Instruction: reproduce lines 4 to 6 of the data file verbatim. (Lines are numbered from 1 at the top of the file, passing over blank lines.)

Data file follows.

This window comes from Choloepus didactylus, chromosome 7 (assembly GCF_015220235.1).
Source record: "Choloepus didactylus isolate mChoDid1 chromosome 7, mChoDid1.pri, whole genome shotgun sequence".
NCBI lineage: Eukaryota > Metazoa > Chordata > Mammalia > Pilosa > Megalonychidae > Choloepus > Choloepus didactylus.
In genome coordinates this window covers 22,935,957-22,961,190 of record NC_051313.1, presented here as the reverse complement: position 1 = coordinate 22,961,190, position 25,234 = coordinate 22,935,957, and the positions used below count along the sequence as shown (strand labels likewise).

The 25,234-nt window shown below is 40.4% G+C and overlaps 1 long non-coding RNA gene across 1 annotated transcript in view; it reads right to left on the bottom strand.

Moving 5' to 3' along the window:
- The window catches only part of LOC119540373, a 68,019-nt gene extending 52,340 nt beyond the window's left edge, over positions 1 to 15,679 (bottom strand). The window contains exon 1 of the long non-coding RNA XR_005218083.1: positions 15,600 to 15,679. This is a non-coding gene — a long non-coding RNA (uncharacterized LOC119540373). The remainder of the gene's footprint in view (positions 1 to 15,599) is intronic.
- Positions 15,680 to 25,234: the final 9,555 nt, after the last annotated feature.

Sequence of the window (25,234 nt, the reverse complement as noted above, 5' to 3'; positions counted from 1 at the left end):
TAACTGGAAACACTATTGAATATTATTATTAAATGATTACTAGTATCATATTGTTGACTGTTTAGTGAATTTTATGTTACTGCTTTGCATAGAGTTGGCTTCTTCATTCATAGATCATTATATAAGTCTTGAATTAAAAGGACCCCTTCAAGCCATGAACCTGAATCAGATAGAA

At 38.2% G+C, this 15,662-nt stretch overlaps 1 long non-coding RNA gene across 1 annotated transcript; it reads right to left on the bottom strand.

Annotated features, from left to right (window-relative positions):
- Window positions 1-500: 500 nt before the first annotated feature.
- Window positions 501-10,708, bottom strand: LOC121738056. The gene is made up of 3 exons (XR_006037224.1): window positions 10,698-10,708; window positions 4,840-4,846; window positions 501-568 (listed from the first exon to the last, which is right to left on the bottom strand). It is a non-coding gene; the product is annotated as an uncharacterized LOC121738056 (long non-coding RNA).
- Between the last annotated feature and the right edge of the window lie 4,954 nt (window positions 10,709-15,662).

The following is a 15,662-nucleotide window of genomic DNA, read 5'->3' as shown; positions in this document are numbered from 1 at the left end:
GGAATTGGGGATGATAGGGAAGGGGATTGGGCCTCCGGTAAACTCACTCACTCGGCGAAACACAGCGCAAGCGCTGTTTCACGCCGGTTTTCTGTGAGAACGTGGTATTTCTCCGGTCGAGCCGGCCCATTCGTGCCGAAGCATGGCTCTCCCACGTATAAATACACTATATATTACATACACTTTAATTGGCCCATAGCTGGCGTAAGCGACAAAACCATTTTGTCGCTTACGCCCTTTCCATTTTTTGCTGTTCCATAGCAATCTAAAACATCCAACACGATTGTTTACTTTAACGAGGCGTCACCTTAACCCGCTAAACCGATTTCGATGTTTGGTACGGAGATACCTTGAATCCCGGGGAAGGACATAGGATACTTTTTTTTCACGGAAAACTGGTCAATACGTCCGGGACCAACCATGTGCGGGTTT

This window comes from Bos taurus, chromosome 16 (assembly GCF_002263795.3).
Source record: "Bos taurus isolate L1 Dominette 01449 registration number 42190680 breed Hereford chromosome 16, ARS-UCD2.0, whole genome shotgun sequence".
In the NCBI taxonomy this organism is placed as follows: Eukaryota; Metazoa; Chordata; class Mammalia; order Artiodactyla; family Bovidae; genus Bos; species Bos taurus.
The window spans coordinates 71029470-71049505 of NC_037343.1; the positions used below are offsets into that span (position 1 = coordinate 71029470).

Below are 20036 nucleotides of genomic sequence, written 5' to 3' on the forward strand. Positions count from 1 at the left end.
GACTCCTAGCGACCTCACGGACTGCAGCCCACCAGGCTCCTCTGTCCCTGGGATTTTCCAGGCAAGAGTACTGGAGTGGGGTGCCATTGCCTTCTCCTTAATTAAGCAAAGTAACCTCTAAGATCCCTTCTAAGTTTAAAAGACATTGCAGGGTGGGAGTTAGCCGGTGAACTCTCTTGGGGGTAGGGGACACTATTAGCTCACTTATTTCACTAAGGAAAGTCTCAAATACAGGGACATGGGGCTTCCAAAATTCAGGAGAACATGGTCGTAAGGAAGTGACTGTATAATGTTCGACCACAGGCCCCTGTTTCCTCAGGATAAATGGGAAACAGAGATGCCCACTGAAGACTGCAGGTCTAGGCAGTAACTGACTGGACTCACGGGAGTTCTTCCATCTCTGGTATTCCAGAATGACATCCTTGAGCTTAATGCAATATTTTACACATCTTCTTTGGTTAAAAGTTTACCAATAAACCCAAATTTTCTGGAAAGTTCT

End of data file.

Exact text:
In genome coordinates this window covers 22,935,957-22,961,190 of record NC_051313.1, presented here as the reverse complement: position 1 = coordinate 22,961,190, position 25,234 = coordinate 22,935,957, and the positions used below count along the sequence as shown (strand labels likewise).

The 25,234-nt window shown below is 40.4% G+C and overlaps 1 long non-coding RNA gene across 1 annotated transcript in view; it reads right to left on the bottom strand.

Moving 5' to 3' along the window: